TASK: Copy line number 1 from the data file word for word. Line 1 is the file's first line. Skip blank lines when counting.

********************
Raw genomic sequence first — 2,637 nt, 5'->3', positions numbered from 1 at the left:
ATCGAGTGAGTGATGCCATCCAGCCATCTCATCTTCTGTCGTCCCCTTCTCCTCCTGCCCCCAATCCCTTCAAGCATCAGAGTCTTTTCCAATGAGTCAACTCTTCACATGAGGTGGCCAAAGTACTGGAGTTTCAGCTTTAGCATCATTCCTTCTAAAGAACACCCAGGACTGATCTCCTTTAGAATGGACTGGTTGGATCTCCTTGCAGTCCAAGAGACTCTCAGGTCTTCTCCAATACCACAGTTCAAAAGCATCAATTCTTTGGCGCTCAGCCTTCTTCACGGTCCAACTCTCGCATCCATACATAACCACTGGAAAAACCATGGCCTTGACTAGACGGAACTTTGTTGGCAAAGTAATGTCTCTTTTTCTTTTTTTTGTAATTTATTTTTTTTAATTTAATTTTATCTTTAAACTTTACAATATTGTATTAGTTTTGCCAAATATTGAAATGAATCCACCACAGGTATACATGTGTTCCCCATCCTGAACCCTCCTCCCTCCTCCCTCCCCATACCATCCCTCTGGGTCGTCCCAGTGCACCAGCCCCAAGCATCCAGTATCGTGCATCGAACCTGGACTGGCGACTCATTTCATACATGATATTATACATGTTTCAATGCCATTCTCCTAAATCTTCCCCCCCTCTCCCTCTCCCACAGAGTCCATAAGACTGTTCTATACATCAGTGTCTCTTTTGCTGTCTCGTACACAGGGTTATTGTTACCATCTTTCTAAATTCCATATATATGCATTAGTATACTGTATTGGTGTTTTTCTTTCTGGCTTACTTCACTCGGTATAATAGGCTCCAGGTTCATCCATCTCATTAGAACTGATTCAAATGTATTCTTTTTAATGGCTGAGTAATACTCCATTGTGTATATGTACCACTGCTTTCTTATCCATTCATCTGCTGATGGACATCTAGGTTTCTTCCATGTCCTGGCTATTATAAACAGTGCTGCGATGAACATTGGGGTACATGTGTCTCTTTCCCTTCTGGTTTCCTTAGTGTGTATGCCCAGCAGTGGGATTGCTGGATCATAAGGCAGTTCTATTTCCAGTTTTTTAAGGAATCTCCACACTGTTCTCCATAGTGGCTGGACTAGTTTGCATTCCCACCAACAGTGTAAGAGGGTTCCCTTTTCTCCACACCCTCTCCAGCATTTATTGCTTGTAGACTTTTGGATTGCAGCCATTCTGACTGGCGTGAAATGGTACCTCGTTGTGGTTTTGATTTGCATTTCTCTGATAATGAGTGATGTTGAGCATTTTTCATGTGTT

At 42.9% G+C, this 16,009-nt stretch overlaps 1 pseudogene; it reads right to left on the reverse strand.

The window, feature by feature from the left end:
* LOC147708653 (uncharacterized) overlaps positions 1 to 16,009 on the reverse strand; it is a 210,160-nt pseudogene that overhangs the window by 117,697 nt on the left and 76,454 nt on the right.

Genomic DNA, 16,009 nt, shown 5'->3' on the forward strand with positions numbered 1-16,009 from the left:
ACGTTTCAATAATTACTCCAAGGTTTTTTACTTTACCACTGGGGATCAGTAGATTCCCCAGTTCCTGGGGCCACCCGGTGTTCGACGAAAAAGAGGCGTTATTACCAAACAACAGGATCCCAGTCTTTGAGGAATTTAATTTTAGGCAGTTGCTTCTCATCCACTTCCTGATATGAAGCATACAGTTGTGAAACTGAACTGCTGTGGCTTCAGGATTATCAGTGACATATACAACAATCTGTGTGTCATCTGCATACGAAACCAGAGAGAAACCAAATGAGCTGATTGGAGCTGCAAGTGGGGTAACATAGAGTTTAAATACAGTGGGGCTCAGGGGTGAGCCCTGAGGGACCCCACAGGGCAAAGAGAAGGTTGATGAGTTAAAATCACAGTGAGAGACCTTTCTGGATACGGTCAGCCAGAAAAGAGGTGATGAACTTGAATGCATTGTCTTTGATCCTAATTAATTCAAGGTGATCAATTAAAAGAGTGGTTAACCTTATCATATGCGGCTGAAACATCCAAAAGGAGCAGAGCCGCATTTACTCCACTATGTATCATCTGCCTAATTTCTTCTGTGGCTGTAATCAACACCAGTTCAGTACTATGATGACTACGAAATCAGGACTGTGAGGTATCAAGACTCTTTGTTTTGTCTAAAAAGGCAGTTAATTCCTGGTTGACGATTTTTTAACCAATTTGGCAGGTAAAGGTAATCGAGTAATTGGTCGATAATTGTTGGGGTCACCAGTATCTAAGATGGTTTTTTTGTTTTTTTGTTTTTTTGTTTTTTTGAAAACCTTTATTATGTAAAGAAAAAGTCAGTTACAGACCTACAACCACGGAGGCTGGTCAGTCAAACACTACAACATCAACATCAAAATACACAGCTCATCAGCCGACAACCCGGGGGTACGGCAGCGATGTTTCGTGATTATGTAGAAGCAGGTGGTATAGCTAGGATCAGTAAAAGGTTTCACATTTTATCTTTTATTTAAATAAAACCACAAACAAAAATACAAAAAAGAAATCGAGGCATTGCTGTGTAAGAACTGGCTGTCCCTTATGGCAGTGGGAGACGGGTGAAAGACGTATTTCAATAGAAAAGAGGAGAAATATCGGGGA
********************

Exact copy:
Raw genomic sequence first — 2,637 nt, 5'->3', positions numbered from 1 at the left: